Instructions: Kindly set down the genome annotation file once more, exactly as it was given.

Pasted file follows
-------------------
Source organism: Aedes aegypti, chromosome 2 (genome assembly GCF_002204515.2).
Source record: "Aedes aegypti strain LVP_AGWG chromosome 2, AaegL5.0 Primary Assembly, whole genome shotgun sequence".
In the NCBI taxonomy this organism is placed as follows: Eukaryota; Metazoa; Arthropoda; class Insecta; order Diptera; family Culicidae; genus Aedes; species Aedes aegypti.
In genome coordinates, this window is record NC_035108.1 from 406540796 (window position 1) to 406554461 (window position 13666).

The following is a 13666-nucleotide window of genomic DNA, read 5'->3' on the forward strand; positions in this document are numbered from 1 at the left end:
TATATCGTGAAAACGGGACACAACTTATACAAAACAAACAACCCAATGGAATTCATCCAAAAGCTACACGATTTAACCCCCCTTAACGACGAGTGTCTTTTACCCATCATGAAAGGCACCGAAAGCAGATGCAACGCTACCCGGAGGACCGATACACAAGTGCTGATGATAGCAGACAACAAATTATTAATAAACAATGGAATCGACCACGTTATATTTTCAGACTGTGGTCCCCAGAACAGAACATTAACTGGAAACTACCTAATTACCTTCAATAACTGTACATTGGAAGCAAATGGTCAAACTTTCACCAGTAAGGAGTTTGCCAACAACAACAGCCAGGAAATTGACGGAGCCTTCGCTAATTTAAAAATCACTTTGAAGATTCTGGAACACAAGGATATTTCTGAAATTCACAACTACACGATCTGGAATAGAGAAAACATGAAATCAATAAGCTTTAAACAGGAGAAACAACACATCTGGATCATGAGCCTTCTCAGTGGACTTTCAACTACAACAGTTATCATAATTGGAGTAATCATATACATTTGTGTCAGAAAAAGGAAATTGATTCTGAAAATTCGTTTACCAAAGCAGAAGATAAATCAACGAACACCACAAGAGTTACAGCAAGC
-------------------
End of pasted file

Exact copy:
Source organism: Aedes aegypti, chromosome 2 (genome assembly GCF_002204515.2).
Source record: "Aedes aegypti strain LVP_AGWG chromosome 2, AaegL5.0 Primary Assembly, whole genome shotgun sequence".
In the NCBI taxonomy this organism is placed as follows: Eukaryota; Metazoa; Arthropoda; class Insecta; order Diptera; family Culicidae; genus Aedes; species Aedes aegypti.
In genome coordinates, this window is record NC_035108.1 from 406540796 (window position 1) to 406554461 (window position 13666).

The following is a 13666-nucleotide window of genomic DNA, read 5'->3' on the forward strand; positions in this document are numbered from 1 at the left end:
TATATCGTGAAAACGGGACACAACTTATACAAAACAAACAACCCAATGGAATTCATCCAAAAGCTACACGATTTAACCCCCCTTAACGACGAGTGTCTTTTACCCATCATGAAAGGCACCGAAAGCAGATGCAACGCTACCCGGAGGACCGATACACAAGTGCTGATGATAGCAGACAACAAATTATTAATAAACAATGGAATCGACCACGTTATATTTTCAGACTGTGGTCCCCAGAACAGAACATTAACTGGAAACTACCTAATTACCTTCAATAACTGTACATTGGAAGCAAATGGTCAAACTTTCACCAGTAAGGAGTTTGCCAACAACAACAGCCAGGAAATTGACGGAGCCTTCGCTAATTTAAAAATCACTTTGAAGATTCTGGAACACAAGGATATTTCTGAAATTCACAACTACACGATCTGGAATAGAGAAAACATGAAATCAATAAGCTTTAAACAGGAGAAACAACACATCTGGATCATGAGCCTTCTCAGTGGACTTTCAACTACAACAGTTATCATAATTGGAGTAATCATATACATTTGTGTCAGAAAAAGGAAATTGATTCTGAAAATTCGTTTACCAAAGCAGAAGATAAATCAACGAACACCACAAGAGTTACAGCAAGC